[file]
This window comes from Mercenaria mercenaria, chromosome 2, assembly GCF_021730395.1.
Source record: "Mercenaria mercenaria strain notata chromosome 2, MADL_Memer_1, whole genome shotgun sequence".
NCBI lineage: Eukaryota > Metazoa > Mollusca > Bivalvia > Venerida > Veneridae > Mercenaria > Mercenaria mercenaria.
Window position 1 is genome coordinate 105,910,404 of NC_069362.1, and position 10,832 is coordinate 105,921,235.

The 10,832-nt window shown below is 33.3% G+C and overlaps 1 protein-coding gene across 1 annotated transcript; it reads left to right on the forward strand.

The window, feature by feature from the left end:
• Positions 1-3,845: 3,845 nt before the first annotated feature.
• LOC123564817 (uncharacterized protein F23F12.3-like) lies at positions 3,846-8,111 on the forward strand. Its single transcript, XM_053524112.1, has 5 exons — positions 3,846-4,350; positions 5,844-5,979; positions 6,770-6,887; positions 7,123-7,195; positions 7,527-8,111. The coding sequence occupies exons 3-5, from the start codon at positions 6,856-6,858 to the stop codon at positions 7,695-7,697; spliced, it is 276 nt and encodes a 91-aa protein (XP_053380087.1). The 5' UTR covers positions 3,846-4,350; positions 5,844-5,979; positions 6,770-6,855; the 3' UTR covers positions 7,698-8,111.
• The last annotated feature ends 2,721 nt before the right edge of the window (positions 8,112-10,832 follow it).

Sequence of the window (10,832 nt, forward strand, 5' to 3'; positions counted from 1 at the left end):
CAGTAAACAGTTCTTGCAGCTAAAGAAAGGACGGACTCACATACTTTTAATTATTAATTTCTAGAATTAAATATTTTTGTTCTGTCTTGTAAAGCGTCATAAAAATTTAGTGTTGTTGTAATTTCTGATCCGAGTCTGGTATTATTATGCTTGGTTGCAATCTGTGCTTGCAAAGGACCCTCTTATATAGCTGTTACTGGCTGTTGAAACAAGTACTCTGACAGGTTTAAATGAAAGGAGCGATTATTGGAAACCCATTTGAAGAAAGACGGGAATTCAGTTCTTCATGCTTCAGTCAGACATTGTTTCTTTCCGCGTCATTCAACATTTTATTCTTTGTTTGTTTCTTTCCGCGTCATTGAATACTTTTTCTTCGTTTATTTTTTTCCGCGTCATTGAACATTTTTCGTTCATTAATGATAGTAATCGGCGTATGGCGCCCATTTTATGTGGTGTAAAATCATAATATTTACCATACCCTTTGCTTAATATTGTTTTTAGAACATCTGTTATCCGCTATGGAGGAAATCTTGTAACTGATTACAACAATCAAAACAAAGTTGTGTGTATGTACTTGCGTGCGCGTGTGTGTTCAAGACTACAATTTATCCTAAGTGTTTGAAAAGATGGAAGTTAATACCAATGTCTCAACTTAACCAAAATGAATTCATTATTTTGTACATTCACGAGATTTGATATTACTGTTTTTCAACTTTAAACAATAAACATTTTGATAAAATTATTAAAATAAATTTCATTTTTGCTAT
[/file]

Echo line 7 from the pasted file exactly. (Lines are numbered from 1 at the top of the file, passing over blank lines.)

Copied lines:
• Positions 1-3,845: 3,845 nt before the first annotated feature.